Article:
Stan Huff (Huffy we called him) was a good catcher and a big dipper. I remember the first time I ever tried Copenhagen snuff. He gave it to me on a bus. We were both playing for the Marion Mets in '75, and on this particular day we were rained out, so the team was driving back home (must have been from Appleton or Wiscy Rapids) in the pouring rain. (In those days minor league baseball wasn't as sha sha as it is today. We would drive to and from some road games in uniform. Clubhouses were dark and dingy and running water wasn't alway available. The clubhouse in Marian was like being in an overcrowded section of a submarine.)
Anyway, Huffy was sitting next to me with a spit cup in his hand and a lump for a lower lip. I said: "Huffy, what is that stuff?" He took the silver tin cover off his can of Cope and offered me some, and I stuffed a pinch between my lower lip and gums. In less than 30 seconds I was tossing my lunch out an opened window of the bus, my head soaking in the rain. See, I was from Jersey, and had never seen a can of Copenhagen let alone dipped. Huffy laughed that funny laugh he had, soundless but red in the face, almost like he'd gotten the wind knocked out of him.
I tried it once or twice after that, but never got the hang of it. It always felt like a vice was clamped to my temples in a matter of seconds. Stan always had a can in his back pocket. I admired his ability to dip that stuff.
I got the hang of Days Work plug tobacco by the end of the year in Wausau, but that's nothing compared to Copenhagen.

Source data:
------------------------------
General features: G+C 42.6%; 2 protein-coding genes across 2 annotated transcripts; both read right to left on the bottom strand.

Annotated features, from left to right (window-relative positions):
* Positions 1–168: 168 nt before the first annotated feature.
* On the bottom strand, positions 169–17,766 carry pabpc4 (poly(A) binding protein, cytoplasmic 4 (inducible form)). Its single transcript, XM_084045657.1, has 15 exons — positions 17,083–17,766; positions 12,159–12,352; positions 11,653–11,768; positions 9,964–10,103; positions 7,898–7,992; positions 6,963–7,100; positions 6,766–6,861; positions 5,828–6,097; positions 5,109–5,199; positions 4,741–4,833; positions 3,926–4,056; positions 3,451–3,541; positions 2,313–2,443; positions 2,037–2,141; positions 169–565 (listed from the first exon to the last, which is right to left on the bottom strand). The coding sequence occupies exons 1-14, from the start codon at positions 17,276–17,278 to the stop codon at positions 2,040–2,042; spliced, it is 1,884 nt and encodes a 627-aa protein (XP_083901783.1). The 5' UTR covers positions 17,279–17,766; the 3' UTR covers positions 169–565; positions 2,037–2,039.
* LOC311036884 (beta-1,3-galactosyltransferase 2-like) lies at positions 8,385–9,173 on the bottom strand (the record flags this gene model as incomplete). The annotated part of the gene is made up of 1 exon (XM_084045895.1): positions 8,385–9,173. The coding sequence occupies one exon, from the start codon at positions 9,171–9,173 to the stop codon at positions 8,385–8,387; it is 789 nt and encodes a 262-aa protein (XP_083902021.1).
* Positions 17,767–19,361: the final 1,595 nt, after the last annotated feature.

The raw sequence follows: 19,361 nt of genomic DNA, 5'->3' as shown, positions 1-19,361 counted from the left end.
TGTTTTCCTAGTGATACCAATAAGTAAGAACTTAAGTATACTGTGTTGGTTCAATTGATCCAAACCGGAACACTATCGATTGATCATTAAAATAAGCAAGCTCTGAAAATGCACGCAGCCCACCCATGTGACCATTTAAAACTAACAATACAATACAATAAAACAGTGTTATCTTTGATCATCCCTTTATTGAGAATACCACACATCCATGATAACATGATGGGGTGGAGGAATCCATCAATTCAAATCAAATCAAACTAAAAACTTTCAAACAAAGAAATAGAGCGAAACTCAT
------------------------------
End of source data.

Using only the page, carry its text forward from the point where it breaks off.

Stan was from Waco, Texas. (You can imagine the ribbing he got for that, and this was even before the wild scene with the Branch Davidians, or whatever that crazy group was called.) Stan was also a bone fide "red a**." He would get pissed off and you'd think he was a rattlesnake. Could also fight with the best of them.
We also called him "Gumby" because of the way he walked. He also wore a cowboy hat on occasion.
Stan was a good guy, and I believe he is still in professional baseball somewhere.
Also had my first (and only) experience of shooting a handgun with Huffy. He had a silver .44 magnum and we went out somewhere in the wooded outskirts of Jackson, Mississippi. (This is now '77 in the Texas League.) Thought my arm was gonna fly off. He was a good shot, though. Seemed to me at the time that growing up in Central Jersey (no Cope, no handguns, no cowboy hats (although Urban Cowboy started a short lived fad), was a bore compared to growing up in Texas.
Stanley Hough (he hated to be called "Stanley") stands out in my mind as a real baseball character like the characters of old. Old time baseball, like Clyde McCullough and Mo Hill. Legendary!